Assessing Your Investment Plan: 4 Questions to Ask

When volatility increases in the markets, it’s easy to second-guess your investment plan instead of assessing it properly.

The hallmark of a successful investor is the ability to focus on both the returns and the risk level of an investment. While the the introduction of negative returns is a reminder of the existence of risk, the assumption of risk is not simply a byproduct of investing. Rather, risk is a component of an investment strategy that should be carefully calculated.

If you're finding that you've neglected the consideration of risk when setting up your investing plan, it's not too late. Regularly revisiting and revising your investment strategy is just as important as examining its risk.

If your portfolio is causing you discomfort, it may be time to troubleshoot the cause. Here are four questions you can ask that will help you assess and improve your investment plan:

1. What Are Your Liquidity Needs?

Most investment portfolios are created with the intention of funding some future goal. Without a demand for the funds, investing would be incredibly simple: pick the highest returning asset over a long time of period, and hold onto it forever. However, once the concept of a time horizon is added, the focus shifts to the risk-adjusted return. This is used to maximize the likelihood of being able to fund future cash needs.

What are the liquidity needs for your investments? Do you have any major upcoming life events you will need to fund? This could be marriage, a new home purchase, college education, etc. Or maybe these are funds for retirement. When is that and what does it look like?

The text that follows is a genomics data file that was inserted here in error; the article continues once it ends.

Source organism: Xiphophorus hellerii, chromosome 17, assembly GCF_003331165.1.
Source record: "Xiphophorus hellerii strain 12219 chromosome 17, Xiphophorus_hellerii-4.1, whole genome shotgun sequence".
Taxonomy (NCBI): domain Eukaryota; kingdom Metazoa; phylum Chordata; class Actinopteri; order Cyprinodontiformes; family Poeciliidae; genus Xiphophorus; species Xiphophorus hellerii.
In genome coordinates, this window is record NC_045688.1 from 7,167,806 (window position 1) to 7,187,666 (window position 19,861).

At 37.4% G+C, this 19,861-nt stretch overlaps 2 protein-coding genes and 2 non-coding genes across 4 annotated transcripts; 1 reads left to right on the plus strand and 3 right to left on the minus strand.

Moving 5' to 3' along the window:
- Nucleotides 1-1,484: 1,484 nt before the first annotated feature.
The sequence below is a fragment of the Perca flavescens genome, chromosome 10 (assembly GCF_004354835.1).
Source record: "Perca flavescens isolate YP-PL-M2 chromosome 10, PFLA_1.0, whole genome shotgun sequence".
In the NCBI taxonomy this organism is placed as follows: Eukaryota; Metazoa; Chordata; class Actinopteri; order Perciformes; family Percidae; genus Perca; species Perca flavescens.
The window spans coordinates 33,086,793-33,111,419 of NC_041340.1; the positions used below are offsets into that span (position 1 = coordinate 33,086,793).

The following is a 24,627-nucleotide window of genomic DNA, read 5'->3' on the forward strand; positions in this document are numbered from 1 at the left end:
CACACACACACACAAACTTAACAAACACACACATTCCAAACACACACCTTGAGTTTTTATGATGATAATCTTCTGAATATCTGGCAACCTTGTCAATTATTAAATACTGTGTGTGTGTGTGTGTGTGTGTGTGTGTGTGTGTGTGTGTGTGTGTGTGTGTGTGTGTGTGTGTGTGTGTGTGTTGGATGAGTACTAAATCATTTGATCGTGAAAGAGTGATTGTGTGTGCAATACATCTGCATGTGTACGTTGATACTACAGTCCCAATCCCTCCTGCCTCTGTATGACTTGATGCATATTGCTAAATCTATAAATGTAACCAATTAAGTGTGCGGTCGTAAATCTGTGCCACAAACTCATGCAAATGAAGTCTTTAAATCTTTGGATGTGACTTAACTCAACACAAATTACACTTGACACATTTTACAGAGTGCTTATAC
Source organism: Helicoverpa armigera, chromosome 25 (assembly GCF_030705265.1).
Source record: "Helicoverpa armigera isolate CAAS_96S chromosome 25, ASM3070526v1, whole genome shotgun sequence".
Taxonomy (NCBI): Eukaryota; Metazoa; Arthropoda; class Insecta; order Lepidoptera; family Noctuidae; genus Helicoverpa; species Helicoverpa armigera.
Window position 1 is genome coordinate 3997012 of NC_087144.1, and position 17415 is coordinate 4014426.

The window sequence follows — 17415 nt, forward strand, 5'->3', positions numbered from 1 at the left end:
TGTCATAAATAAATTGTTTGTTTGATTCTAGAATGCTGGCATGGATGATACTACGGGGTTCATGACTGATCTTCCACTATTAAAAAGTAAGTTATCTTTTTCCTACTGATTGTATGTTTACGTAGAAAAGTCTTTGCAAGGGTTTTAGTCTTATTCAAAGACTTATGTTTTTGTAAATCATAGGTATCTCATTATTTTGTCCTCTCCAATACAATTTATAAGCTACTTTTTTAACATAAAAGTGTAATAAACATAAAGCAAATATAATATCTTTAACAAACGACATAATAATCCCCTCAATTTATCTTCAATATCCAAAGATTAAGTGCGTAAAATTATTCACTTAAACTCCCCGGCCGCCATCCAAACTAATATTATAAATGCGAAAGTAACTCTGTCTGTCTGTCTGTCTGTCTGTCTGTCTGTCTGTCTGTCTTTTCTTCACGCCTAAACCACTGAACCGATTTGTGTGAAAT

It’s important to classify each of these events as near, intermediate or long-term objectives. Identifying these needs and when they are likely to occur is one of the most direct ways to identify the type of risk you can handle.

Once you've identified your needs, the next question is how you will actually meet the funding needs of those goals. If you have a near-term need with a fixed-dollar amount, you might put those funds in less risky assets but take more risks with the remainder of your assets. Or if in retirement you need to withdraw 4% of the portfolio value annually, then you might structure your overall portfolio with a percentage allocation that produces income to fund some or all of that need.

Whatever the approach, knowing that you’ve addressed your cash flow needs first is an excellent way to feel more at ease when uncertainty around returns arises.

2. What Was Your Initial Investment Strategy?

Looking back on your initial ideas can be very meaningful in times of a pullback in an investment. It’s easy to focus on the difference between a current market value and what you paid for it, but what else has changed? There should have been more to your initial decision than just a higher expected future price. What were these factors and do they still hold true?

If you anticipated companies to do well or an industry to grow given a certain environment, do you still believe that to be the case? For example, maybe a change in the growth of the economy has delayed the expected outcome, but your original investment thesis still holds true.  

To the extent you are investing in mutual funds, exchanged-traded funds (ETFs) or other pooled investment products, do you understand what the underlying investments are? For example, knowing that a large-cap growth fund you hold is comprised of a couple outsized technology positions might go a long way in understanding why it has performed a certain way.